The day after Joe Maddon's team was awarded a home run after a replay review showed that Matt Joyce's ball hit the base of Camden Yards' right-field foul pole in the Orioles' 3-1 loss to Tampa Bay, the Rays manager blasted crew chief Gerry Davis, calling the situation "baseball anarchy" and saying that Davis "made stuff up on the field."
Joyce's ball was originally ruled in play, landing him at second base with a double. But after Orioles manager Buck Showalter sprinted out of the dugout to argue the ball was foul, Maddon asked for a replay review, but wanted to ensure that the ball would either be ruled a home run or remain a double.
Davis said after the game that most of the 10-minute delay was caused to make sure Maddon knew that once the play went to review, the ruling would be either a home run or a foul ball.
"Joe wanted to review to see if it was a home run, but only if the consequences were not the possibility of it being a foul ball," Davis said. "He thought the only thing possible was it being a fair ball play, which would have been a double, or a home run. That's not true. If we go to replay, whatever we ascertain from the replay is the call we make. So a foul ball is a possibility in that situation."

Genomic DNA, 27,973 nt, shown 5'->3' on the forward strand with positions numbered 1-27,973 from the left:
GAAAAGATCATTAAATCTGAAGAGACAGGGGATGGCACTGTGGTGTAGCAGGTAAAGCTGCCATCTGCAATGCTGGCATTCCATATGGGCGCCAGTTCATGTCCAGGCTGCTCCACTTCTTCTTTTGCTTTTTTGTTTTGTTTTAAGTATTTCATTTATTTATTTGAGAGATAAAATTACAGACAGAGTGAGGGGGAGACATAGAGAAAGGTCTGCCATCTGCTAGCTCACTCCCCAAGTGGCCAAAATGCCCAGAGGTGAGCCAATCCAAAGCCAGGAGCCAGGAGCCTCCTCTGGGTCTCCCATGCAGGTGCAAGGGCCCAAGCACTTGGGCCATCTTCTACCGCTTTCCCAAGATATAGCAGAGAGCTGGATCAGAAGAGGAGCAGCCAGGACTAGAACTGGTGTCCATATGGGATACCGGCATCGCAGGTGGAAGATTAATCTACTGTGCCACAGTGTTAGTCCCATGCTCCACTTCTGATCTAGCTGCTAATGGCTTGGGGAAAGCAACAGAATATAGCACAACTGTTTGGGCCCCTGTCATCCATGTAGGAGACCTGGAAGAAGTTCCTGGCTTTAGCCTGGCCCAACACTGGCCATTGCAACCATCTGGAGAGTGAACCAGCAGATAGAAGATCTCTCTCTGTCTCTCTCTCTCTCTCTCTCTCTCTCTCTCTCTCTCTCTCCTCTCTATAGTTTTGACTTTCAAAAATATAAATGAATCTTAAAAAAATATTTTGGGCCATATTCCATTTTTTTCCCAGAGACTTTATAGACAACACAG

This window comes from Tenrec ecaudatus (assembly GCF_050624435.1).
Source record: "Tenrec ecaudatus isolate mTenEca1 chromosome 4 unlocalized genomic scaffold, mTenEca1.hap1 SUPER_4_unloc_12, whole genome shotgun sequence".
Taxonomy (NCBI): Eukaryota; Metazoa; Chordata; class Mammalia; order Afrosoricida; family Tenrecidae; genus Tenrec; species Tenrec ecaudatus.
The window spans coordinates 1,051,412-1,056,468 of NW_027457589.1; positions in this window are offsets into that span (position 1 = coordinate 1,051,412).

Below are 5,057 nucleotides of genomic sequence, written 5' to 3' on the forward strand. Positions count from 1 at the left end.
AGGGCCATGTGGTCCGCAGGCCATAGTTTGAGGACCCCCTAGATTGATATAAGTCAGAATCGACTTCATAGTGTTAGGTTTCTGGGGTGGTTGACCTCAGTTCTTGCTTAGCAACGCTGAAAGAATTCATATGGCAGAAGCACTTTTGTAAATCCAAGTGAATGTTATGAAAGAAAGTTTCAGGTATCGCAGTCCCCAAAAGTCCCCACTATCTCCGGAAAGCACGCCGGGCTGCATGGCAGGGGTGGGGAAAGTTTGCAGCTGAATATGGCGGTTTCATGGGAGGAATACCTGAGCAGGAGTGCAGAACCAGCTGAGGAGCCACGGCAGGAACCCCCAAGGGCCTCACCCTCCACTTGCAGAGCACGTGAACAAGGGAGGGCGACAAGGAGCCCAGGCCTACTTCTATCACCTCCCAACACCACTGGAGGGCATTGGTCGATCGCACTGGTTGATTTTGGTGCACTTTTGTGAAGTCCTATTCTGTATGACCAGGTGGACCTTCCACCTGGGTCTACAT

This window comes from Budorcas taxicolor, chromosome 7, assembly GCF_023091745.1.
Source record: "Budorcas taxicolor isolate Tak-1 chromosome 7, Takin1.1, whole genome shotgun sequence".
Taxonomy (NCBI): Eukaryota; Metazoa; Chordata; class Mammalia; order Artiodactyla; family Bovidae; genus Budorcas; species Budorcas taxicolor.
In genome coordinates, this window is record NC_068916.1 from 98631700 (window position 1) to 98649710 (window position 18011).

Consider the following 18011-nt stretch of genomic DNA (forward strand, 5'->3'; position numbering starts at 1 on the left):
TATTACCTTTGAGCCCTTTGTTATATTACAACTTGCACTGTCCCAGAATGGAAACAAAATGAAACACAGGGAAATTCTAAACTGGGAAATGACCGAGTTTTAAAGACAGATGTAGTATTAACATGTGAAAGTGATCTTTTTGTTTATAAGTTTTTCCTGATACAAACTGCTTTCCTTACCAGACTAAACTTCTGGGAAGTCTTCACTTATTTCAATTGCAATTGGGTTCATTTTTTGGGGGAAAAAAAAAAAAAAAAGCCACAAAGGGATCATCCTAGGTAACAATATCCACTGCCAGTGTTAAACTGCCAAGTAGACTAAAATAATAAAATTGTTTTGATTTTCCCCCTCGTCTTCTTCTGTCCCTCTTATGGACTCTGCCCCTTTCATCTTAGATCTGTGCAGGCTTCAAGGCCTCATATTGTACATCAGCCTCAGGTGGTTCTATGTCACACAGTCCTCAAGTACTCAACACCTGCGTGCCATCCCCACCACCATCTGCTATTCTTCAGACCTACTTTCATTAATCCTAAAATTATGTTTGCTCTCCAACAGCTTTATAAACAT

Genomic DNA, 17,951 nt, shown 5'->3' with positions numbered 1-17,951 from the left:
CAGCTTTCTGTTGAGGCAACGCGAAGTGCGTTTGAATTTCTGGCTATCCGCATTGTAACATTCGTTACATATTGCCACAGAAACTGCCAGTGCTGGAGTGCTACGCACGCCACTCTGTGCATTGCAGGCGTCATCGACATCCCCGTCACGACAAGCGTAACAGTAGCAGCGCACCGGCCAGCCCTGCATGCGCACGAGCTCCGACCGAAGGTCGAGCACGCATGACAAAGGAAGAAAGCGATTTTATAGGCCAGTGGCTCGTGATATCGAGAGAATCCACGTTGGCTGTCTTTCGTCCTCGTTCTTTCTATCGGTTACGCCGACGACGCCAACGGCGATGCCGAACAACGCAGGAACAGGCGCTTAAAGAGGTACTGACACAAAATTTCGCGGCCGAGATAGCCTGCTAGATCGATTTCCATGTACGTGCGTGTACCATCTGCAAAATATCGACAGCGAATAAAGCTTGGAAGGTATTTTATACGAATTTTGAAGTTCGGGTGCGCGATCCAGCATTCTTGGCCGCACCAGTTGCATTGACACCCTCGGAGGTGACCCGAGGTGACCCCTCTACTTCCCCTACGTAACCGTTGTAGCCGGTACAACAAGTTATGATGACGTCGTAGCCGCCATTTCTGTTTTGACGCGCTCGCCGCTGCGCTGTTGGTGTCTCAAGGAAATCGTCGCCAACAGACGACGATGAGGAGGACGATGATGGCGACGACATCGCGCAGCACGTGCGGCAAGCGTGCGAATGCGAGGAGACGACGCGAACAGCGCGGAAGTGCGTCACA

Maddon vehemently disagreed with Davis' assertion to the Tampa Bay Times before Monday's afternoon game in Toronto.
"I disagree because that would be just a rule that is made up on the spot," Maddon told the Times. "Doubles are not reviewable as a boundary call. Home runs are. … Regardless of what they say, that rule is not in the book where you can change a double to a foul ball, as far as I know."
Maddon also said that if the ball was ruled foul, he would have played the game under protest.
"That is baseball anarchy when you're making stuff up on the field just like that," Maddon argued. "That would just be making it up. That's sandlot. … Listen, if it goes to the right of the orange roadrunner, whetever, then it's reviewable. I totally disagree with their assessment on the field. It had to either be a double or a home run, period, in my mind.''
Bottom line, the umpires got the call right after review, but Maddon obviously didn't like being forced into taking a gamble by possibly losing a baserunner in a one-run game.